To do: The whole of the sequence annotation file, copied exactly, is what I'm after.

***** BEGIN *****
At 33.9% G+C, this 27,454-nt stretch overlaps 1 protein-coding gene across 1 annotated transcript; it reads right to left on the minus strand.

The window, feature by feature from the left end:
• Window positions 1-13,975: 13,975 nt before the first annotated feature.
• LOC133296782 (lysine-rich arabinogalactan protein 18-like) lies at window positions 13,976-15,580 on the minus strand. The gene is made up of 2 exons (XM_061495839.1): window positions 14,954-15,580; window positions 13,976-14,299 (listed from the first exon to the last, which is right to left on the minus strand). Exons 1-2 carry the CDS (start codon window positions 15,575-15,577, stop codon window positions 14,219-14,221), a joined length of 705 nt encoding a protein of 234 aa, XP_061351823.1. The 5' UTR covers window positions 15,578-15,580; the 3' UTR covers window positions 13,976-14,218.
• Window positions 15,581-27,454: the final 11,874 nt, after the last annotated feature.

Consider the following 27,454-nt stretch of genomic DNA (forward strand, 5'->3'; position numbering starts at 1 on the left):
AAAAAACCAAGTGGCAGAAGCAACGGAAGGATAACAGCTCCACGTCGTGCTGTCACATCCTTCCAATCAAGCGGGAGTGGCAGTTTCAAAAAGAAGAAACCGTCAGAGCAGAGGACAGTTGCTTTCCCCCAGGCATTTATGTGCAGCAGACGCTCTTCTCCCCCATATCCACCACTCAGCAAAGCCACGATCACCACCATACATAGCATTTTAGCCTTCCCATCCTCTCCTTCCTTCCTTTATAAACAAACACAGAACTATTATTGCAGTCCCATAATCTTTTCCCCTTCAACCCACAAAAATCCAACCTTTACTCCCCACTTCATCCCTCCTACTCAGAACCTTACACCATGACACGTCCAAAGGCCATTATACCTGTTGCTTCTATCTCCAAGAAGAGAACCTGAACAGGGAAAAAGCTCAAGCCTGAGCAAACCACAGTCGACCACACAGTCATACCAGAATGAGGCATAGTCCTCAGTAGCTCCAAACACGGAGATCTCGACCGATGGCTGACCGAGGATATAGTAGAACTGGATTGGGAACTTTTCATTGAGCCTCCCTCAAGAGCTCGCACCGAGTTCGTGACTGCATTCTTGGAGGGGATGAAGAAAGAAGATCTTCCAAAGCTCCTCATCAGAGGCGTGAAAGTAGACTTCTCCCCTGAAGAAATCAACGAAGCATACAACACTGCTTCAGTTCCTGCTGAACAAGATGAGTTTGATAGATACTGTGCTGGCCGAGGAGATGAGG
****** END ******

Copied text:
At 33.9% G+C, this 27,454-nt stretch overlaps 1 protein-coding gene across 1 annotated transcript; it reads right to left on the minus strand.

The window, feature by feature from the left end:
• Window positions 1-13,975: 13,975 nt before the first annotated feature.
• LOC133296782 (lysine-rich arabinogalactan protein 18-like) lies at window positions 13,976-15,580 on the minus strand. The gene is made up of 2 exons (XM_061495839.1): window positions 14,954-15,580; window positions 13,976-14,299 (listed from the first exon to the last, which is right to left on the minus strand). Exons 1-2 carry the CDS (start codon window positions 15,575-15,577, stop codon window positions 14,219-14,221), a joined length of 705 nt encoding a protein of 234 aa, XP_061351823.1. The 5' UTR covers window positions 15,578-15,580; the 3' UTR covers window positions 13,976-14,218.
• Window positions 15,581-27,454: the final 11,874 nt, after the last annotated feature.

Consider the following 27,454-nt stretch of genomic DNA (forward strand, 5'->3'; position numbering starts at 1 on the left):
AAAAAACCAAGTGGCAGAAGCAACGGAAGGATAACAGCTCCACGTCGTGCTGTCACATCCTTCCAATCAAGCGGGAGTGGCAGTTTCAAAAAGAAGAAACCGTCAGAGCAGAGGACAGTTGCTTTCCCCCAGGCATTTATGTGCAGCAGACGCTCTTCTCCCCCATATCCACCACTCAGCAAAGCCACGATCACCACCATACATAGCATTTTAGCCTTCCCATCCTCTCCTTCCTTCCTTTATAAACAAACACAGAACTATTATTGCAGTCCCATAATCTTTTCCCCTTCAACCCACAAAAATCCAACCTTTACTCCCCACTTCATCCCTCCTACTCAGAACCTTACACCATGACACGTCCAAAGGCCATTATACCTGTTGCTTCTATCTCCAAGAAGAGAACCTGAACAGGGAAAAAGCTCAAGCCTGAGCAAACCACAGTCGACCACACAGTCATACCAGAATGAGGCATAGTCCTCAGTAGCTCCAAACACGGAGATCTCGACCGATGGCTGACCGAGGATATAGTAGAACTGGATTGGGAACTTTTCATTGAGCCTCCCTCAAGAGCTCGCACCGAGTTCGTGACTGCATTCTTGGAGGGGATGAAGAAAGAAGATCTTCCAAAGCTCCTCATCAGAGGCGTGAAAGTAGACTTCTCCCCTGAAGAAATCAACGAAGCATACAACACTGCTTCAGTTCCTGCTGAACAAGATGAGTTTGATAGATACTGTGCTGGCCGAGGAGATGAGG